Mar. 30, 2016
A newly discovered disease found in a Belgian family may cause illness by inappropriately activating the inflammasome, a cellular structure that triggers inflammation. Chris Bickel/Science
The Belgian family had puzzled doctors for more than a decade. Beginning when they were children, some members were prone to bouts of fever that could last for months. Their muscles and joints ached, their blood vessels were inflamed, and their skin erupted with sores that ranged from severe acne to abscesses and ulcers. One patient’s heart was so badly damaged that he needed a transplant at the age of 20.
Now, researchers have figured out why the family members became ill, revealing that they suffer from a previously undiscovered genetic disease that unleashes a protein that normally helps protect us from microbes. Armed with the findings, doctors might be able to recognize other people with similar symptoms who have gone undiagnosed and offer treatment. In addition, the researchers say, the results might provide insight into more common diseases such as inflammatory bowel disease, where inflammation is out of control.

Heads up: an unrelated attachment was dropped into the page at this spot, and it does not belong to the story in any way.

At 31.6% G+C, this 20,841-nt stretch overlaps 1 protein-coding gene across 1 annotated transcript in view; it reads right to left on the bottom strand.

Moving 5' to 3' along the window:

“The paper beautifully works out the biochemistry” of how the mutation that causes the new disease alters a key immune protein, says geneticist Daniel Kastner of the National Human Genome Research Institute in Bethesda, Maryland, who wasn’t connected to the research.